Ecology of Moroteuthopsis longimana at the sub-Antarctic Prince Edward Islands, revealed through stable isotope analysis of squid beaks.
Understanding the underlying ecological factors that affect the distribution patterns of organisms is vital for their conservation. Cephalopods such as giant warty squids Moroteuthopsis longimana are important in the diets of marine predators, including grey-headed albatrosses Thalassarche chrysostoma, yet our understanding of their habitat and trophic ecology remains limited. We investigated the habitat and trophic niche utilised by M. longimana through the δ13C and δ15N profiles captured in their beaks. M. longimana beaks were collected around grey-headed albatross nests at the Prince Edward Islands during 2004 and 2013 (n = 40 beaks). The results showed distinctly Antarctic distributions (δ13C = -24.0 ± 1.0‰, mean ± SD) for M. longimana, consistent with albatrosses foraging at the Southwest Indian Ridge, as opposed to broader foraging zones utilised by albatrosses from Îles Crozet and Îles Kerguelen. Slightly lower δ15N values (5.4 ± 0.7‰) were found compared to other islands in the Indian Sector of the Southern Ocean, which may indicate more crustaceans in the squid diets. Sequential sampling along the lateral walls of individual beaks (n = 4) revealed ontogenetic shifts in δ13C and δ15N values, but individual variation in these shifts requires further investigation.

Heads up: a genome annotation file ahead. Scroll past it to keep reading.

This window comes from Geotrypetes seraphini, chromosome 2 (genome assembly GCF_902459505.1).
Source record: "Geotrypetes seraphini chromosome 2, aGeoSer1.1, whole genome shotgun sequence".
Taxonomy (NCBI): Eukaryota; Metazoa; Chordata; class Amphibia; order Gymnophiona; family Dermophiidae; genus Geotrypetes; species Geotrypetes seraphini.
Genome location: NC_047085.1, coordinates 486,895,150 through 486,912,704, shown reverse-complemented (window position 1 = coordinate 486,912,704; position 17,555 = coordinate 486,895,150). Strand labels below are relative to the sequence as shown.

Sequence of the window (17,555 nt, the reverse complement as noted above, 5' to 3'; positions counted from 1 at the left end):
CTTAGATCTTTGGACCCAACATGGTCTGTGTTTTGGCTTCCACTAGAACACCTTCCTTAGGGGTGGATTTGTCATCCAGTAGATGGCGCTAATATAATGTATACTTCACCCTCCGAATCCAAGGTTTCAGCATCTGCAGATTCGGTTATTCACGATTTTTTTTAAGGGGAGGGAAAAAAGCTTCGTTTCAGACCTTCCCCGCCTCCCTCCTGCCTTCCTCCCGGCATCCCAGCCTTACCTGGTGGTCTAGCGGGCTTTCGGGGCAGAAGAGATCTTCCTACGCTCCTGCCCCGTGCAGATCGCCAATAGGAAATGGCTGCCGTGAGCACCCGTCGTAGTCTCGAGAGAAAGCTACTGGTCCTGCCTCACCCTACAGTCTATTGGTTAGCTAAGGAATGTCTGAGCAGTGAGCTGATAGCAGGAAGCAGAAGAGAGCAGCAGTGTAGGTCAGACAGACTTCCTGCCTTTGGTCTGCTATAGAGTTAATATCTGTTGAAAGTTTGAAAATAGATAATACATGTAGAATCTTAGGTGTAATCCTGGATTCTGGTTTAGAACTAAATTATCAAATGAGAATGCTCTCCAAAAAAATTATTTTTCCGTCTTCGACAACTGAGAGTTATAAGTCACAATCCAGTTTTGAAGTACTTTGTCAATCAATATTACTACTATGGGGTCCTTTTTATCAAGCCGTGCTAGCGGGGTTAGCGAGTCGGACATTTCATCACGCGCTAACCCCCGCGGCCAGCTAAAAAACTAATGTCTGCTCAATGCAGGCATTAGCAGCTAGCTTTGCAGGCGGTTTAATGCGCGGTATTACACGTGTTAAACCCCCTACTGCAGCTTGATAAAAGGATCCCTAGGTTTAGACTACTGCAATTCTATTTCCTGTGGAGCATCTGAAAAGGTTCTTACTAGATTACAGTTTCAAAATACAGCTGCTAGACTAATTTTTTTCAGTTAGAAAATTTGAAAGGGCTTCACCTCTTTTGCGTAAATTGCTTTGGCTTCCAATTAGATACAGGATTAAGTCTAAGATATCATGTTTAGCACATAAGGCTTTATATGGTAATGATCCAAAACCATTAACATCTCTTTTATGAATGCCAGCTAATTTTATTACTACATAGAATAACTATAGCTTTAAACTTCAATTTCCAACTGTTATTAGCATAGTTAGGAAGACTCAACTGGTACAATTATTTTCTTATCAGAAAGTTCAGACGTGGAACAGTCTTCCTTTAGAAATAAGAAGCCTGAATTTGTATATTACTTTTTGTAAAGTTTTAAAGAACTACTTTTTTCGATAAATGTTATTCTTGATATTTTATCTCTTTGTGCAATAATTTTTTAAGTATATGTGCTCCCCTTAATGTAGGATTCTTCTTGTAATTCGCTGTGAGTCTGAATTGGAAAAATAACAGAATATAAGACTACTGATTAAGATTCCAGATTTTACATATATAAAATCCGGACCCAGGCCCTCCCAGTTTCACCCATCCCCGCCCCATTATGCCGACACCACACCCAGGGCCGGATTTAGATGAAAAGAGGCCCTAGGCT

Authors: van Tonder, A., Lübcker, N., Guerreiro, M., Xavier, J.C. ORCID record for J.C. Xavier, Cherel, Y., de Bruyn, P.J.N.